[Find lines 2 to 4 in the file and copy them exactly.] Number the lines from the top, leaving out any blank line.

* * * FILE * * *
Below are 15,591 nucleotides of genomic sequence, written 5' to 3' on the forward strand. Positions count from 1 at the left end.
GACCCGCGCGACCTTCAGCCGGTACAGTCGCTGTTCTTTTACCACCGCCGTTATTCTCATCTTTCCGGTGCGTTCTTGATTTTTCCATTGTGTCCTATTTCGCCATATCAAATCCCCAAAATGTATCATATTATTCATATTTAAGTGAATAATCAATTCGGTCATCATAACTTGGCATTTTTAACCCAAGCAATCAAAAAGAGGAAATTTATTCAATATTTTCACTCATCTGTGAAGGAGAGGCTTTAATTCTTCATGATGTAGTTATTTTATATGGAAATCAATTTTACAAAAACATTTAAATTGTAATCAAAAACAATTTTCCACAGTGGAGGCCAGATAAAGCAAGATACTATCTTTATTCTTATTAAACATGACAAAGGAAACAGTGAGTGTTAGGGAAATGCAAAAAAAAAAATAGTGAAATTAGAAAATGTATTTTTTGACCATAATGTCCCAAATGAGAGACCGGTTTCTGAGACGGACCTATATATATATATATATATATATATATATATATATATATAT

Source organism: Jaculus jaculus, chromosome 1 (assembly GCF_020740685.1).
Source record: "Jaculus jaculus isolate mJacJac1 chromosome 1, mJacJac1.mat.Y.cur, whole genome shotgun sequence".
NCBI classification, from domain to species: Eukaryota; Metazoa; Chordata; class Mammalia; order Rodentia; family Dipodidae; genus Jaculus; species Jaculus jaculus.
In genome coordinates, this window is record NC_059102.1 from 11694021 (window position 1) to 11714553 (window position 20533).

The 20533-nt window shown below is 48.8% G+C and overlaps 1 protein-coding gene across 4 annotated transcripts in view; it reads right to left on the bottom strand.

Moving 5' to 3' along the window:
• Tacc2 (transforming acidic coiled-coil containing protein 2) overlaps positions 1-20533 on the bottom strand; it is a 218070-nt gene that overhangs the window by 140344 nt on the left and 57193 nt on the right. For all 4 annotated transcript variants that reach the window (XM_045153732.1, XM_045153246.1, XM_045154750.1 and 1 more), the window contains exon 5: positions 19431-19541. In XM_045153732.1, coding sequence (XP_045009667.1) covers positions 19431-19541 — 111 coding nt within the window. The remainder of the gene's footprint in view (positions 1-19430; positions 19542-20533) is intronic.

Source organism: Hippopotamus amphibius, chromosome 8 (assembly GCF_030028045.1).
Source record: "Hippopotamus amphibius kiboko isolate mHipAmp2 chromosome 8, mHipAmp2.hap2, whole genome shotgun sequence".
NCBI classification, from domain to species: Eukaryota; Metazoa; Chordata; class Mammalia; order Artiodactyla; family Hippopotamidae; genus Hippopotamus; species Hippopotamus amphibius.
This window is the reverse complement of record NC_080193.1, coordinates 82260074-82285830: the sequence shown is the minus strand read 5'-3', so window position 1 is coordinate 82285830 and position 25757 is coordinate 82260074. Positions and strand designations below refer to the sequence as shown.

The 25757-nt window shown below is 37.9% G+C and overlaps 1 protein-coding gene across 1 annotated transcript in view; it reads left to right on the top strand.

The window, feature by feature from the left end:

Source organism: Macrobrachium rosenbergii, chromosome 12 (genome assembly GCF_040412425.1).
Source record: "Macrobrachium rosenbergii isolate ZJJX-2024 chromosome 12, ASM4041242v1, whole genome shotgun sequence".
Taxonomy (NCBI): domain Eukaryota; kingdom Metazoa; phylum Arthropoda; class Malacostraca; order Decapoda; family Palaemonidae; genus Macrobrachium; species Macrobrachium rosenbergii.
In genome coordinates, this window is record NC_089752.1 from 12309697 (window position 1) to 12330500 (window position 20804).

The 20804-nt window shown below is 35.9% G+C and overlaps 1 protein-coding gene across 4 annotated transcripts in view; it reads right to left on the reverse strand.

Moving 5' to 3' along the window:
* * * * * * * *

GACCCGCGCGACCTTCAGCCGGTACAGTCGCTGTTCTTTTACCACCGCCGTTATTCTCATCTTTCCGGTGCGTTCTTGATTTTTCCATTGTGTCCTATTTCGCCATATCAAATCCCCAAAATGTATCATATTATTCATATTTAAGTGAATAATCAATTCGGTCATCATAACTTGGCATTTTTAACCCAAGCAATCAAAAAGAGGAAATTTATTCAATATTTTCACTCATCTGTGAAGGAGAGGCTTTAATTCTTCATGATGTAGTTATTTTATATGGAAATCAATTTTACAAAAACATTTAAATTGTAATCAAAAACAATTTTCCACAGTGGAGGCCAGATAAAGCAAGATACTATCTTTATTCTTATTAAACATGACAAAGGAAACAGTGAGTGTTAGGGAAATGCAAAAAAAAAAATAGTGAAATTAGAAAATGTATTTTTTGACCATAATGTCCCAAATGAGAGACCGGTTTCTGAGACGGACCTATATATATATATATATATATATATATATATATATATATAT

Source organism: Jaculus jaculus, chromosome 1 (assembly GCF_020740685.1).
Source record: "Jaculus jaculus isolate mJacJac1 chromosome 1, mJacJac1.mat.Y.cur, whole genome shotgun sequence".